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What people have come to expect in cell phones and personal communicators may soon become common in health-care devices and products at home and in medical offices, thanks to new technology announced recently by the University of Florida and IBM.
The technology creates the first-ever roadmap for widespread commercial development of "smart" devices that, for example, take a person's blood pressure, temperature or respiration rate the minute a person steps into his or her house -- then transmit it immediately and automatically to doctors or family.
That could eliminate the need for many doctor's visits, which are often difficult for the elderly or sick. By enabling regular updates via text message or e-mail, the technology also could pave the way for people to share real-time information on their health or well-being with absent loved ones. And it could prove useful for doctors who need to keep tabs on many patients at one time by helping the doctors to prioritize whom to treat first.
"We call it quality-of-life engineering," said Sumi Helal, professor of computer engineering and the project's lead UF researcher. "It's really a change of mindset."
The idea of using technology to provide medical care at a distance is nothing new. Doctors have relied on "telemedicine" to communicate with specialists for years. More recently, telemedicine has been expanded to include, for example, surgeons performing robotic procedures on distant patients.
But the UF-IBM advance goes a step further: It provides the technological "stepstones" to make it easy for any company to manufacture and sell smart networked devices -- while also making them more user-friendly for consumers.
"UF and IBM both see the need and the opportunity to integrate the physical world of sensors and other devices directly into enterprise systems," said Richard Bakalar, Chief Medical Officer for IBM. "Doing so in an open environment will remove market inhibitors that impede innovation in critical industries like health care and open a broader device market that's fueled by uninterrupted networking."
Helal has devoted the past several years to developing smart devices for the elderly in a model home known as the "Gator Tech Smart Home" in Gainesville.
He and his students pioneered the "Smart Wave" microwave oven that can automatically determine how much time to cook a frozen meal or keep track of how much salt it contains. Among other devices, they also created an instrument that records how many steps a person takes, information that can tell absent caregivers how active its occupants are.
But these and other devices currently have a major shortcoming: They require "a team of engineers" to install them, Helal said. In a world where consumers are accustomed to electronics that require no more than a power outlet, that dramatically limits their appeal. "We decided to create a technology that self integrates," Helal said. "When you bring it in to the house and plug it in, it automatically provides its service and finds a path to the outside world."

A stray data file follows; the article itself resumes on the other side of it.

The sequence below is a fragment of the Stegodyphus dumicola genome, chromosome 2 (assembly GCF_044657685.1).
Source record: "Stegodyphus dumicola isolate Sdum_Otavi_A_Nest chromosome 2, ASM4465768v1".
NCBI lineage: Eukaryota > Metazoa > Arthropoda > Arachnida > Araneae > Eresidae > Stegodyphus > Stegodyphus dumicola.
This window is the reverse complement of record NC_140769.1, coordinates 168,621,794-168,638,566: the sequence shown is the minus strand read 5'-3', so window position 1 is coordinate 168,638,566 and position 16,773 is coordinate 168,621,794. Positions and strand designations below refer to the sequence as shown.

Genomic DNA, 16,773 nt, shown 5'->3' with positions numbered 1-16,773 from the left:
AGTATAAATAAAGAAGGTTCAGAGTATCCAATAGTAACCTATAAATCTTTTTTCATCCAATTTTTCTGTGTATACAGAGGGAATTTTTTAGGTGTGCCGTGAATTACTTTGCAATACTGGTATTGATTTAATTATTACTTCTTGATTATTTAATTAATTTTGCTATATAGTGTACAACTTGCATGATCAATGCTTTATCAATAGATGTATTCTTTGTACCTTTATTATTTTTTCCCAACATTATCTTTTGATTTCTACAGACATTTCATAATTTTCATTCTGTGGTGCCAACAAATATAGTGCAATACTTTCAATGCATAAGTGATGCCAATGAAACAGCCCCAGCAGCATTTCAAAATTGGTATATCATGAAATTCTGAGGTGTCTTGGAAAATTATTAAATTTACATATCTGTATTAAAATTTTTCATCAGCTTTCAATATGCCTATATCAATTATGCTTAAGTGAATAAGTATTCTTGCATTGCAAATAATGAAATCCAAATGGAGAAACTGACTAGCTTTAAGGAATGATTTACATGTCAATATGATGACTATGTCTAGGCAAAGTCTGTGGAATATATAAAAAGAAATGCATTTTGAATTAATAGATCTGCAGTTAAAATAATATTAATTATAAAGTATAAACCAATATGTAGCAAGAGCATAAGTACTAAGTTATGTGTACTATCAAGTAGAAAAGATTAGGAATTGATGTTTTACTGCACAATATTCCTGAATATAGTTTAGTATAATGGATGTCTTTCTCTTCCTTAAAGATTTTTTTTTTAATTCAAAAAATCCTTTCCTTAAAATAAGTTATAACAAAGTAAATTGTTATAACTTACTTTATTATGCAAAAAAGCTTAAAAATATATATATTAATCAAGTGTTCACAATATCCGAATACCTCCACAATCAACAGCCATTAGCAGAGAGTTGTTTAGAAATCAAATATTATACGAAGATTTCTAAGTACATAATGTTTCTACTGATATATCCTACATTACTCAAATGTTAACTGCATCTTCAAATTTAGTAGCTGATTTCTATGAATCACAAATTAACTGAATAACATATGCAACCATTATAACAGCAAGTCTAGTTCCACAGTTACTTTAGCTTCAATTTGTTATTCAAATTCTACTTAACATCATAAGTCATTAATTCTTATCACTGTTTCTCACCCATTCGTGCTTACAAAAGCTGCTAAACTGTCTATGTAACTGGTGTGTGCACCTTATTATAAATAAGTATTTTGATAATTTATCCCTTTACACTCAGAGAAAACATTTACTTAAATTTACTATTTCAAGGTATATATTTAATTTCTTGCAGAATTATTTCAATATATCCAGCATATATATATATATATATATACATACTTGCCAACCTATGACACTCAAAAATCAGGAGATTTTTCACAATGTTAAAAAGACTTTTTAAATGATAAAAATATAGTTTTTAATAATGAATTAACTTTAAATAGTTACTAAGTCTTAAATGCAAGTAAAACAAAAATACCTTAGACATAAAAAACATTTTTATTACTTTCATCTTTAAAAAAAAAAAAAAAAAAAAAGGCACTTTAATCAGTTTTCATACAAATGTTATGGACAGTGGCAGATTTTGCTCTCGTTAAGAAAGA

With $60,000 in research funding from IBM, Helal designed "middleware," or software and hardware that glues together different systems, that can give his and any similar health-aid devices this independence and connectivity. Importantly, the software is based on open standards, or publicly available specifications useable by anyone, such as those now being made available by consortiums of technology companies including Eclipse, W3C and OSGi.
Open standards make it easy for product developers to tap the technology in any new smart assistive devices, Helal said. That, in turn, will make the devices more common.
The hardware component of the system is an inexpensive sensor platform about half the size of a business card. Developed at UF and licensed to Pervasa, a Gainesville-based UF spinoff company headed by Helal, the "Atlas" platform makes it easy to create a network of sensors and make their information available on a computer network.
The advance is crucial given the increasing number of elderly Americans. The number of people 85 and over is expected to rise from 4.2 million in 2000 to 6.1 million in 2010 and 9.6 million by 2030, according to federal government statistics. Meanwhile, the percentage of older Americans living alone will either remain high or continue to grow: About half of women and nearly a quarter of men aged 75 and older currently live alone.
But the UF-IBM technology may also prove useful in many other medical settings. For example, Helal said, it could help emergency rooms operate more safely. Rather than a standard waiting list, patients could be equipped with networked wireless monitors of their vital signs, allowing doctors to determine who in a waiting room needs the most immediate care.
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